Surprised that these people would fess up? Studies like these carefully word the questions and don’t use words like “violence” or “rape,” instead they might say “Have you ever had sex with someone too intoxicated to consent.”

9. Myth that domestic violence and sexual assault are the only types of violence women experience

Malala Yousafzai, youth leader and education advocate | Flickr: Torbjorn Kjozvold/ FMS

Women & girls experience many different kinds of violence.

In some parts of the world the myth that women are responsible for being sexually assaulted is so deeply ingrained into the culture that it is considered to bring shame to the survivor’s family. To redeem the family’s honor, girls have paid with their lives in what are called “honor killings.” Acid burnings and other types of violence are also experienced by women. Education activist Malala Yousafzai, for instance, was shot by members of the Taliban for demanding an education.

10. Myth that slavery doesn’t exist today

Flickr: Ira Gelb

Shocking, but true. In 2014, we still have millions of people being trafficked into slavery to serve a variety of purposes. So what does that look like for women? 2 million women are trafficked into sexual slavery every year.

11. Myth that child marriage is a thing of the past

Sisters Nana and Zakia Abdulrahman Mohamed Ahmed.Nana got married when she was only 13 years old, and she had to stop going to the school.Zakia was married in 2010, when she was only 17 years old. | Flickr: Alberrt Gonzales Farran/ UNAMID

CARE reports that “Today, 51 million girls ages 17 or younger in developing countries are married. If child marriage continues at this rate, an additional 100 million girls in developing countries will be married within the next 10 years. That means 25,000 girls will be married every day over the next decade.”

“This practice is common in certain regions of the world, including sub-Saharan Africa and South Asia. Girls younger than 10 years old are included in this group and many are married to men over twice their age.”

12. Myth that Female Genital Mutilation (FGM) only happens to women against their will

Yvonne Kabore is a peer educator in Zitenga village in central Burkina Faso teaching the dangers of FGM| Flickr: UK Department for International Development

In some cases this is true- young girls experience FGM without giving their consent. That’s not always the case, though.

Fardosa Muse from CARE explains that FGM is “ deeply rooted in social, cultural, and traditional practices.” Some girls may want it because they believe it makes them more marriageable, while others may do it so they don’t bring shame to their families. To protect girls, educating communities about the dangers of FGM and addressing the cultural reasons behind it is the first step.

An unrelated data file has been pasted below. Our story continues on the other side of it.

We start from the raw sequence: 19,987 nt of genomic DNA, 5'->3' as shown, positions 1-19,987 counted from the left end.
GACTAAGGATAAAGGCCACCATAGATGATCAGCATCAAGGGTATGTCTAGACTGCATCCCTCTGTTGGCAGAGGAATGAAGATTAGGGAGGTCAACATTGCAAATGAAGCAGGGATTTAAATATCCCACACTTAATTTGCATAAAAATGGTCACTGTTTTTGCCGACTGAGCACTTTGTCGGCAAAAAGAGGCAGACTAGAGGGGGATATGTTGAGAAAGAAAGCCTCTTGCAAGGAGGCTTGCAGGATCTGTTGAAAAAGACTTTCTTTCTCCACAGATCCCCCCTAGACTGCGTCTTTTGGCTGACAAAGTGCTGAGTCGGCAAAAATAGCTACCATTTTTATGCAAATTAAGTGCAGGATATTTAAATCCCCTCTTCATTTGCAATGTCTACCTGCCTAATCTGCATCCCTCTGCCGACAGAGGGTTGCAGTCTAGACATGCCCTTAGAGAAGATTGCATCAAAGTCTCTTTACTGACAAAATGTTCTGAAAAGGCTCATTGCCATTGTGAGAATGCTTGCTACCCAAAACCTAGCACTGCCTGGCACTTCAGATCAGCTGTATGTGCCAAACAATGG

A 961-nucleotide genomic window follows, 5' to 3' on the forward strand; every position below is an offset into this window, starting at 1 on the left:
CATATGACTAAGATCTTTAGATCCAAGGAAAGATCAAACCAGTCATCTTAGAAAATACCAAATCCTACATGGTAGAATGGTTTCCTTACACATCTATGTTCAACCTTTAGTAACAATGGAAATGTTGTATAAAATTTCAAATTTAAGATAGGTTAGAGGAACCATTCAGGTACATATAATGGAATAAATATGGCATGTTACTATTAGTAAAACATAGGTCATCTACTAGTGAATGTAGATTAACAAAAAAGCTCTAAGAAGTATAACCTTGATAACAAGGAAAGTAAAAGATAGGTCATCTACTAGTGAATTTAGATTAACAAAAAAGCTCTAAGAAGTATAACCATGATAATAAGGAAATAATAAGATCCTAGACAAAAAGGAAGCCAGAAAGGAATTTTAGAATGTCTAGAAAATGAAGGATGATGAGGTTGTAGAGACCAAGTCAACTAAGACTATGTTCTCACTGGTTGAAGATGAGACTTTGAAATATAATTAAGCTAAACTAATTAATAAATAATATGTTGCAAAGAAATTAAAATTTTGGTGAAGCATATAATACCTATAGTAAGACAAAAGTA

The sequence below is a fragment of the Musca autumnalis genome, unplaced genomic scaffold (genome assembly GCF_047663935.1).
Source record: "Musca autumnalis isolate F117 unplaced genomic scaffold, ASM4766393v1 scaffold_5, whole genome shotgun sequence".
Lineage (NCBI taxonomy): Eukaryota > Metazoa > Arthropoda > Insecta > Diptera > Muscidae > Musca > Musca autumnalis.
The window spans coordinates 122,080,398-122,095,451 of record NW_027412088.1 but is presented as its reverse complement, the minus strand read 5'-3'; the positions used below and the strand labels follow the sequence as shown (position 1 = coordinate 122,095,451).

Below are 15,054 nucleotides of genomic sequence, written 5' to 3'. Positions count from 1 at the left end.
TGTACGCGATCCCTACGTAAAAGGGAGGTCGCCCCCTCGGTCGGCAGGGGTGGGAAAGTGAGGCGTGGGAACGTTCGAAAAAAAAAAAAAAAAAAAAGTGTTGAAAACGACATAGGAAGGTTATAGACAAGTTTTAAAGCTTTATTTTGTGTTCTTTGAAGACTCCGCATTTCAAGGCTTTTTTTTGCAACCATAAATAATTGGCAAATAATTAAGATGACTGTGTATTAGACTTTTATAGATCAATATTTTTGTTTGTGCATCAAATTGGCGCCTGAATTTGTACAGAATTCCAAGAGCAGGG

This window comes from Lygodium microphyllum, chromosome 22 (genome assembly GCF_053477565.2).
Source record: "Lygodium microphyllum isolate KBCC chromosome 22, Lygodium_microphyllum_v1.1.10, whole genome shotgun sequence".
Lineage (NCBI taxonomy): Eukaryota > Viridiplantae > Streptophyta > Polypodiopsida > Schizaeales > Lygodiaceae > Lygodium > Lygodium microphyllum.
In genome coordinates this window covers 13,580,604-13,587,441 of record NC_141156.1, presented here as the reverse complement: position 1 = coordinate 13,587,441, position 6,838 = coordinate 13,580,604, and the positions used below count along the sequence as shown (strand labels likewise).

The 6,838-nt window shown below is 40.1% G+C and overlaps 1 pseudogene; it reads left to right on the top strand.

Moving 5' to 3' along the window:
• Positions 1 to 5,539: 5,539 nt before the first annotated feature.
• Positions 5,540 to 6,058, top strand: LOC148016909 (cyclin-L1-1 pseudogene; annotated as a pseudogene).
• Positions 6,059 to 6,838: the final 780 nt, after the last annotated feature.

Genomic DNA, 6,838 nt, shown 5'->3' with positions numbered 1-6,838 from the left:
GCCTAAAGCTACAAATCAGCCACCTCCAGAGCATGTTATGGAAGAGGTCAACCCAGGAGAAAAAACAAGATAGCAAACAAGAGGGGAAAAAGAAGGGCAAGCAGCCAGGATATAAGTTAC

13. Myth that FGM only occurs in developing nations

A sign in Italy warns of the dangers of FGM | Flickr: Paolo Margari

While FGM is most commonly practiced in Africa and the Middle East, migrants have brought this practice to others parts of the world.

In the UK, for example, over 20,000 girls under 15 undergo FGM every year.

14. Myth that men have no role in ending violence against women

Wikimedia Commons

Around the world men are already stepping up and raising their voices to demand an end to violence against women.

Whether they are participating in public events, looking out for their friends, or raising their sons to treat women as equals, their support is crucial to ending violence against women.

15. Myth that governments are powerless to stop these kinds of things from happening

President Barack Obama signs S. 47, the “Violence Against Women Reauthorization Act of 2013,” (VAWA) | White House Photo by Chuck Kennedy

Enacting laws that protect women is just one of the many ways responsible governments can protect their citizens. Education, however, is equally important- as long as societies believe women are inferior to men violence will continue to happen, regardless of the law.

16. Myth that survivors of violence are unable to stand up for themselves

Flickr: Amanda Richards

Survivors of abuse are often portrayed in films as fragile and weak. While some survivors find themselves unable to recover from what happened to them, others use their voice to protect others from having the same experience.

1 Billion Rising, for example, engages survivors and non-survivors alike to come together and push for an end to violence against women.

Want to make violence against women a thing of the past, while helping women lift themselves out of poverty? Our partners at CARE are working to fight global poverty by placing special importance on women and girls. They know, as global citizens do, that when women are equipped with the proper resources, they have the power to help their families and communities escape poverty.

Visit for more information.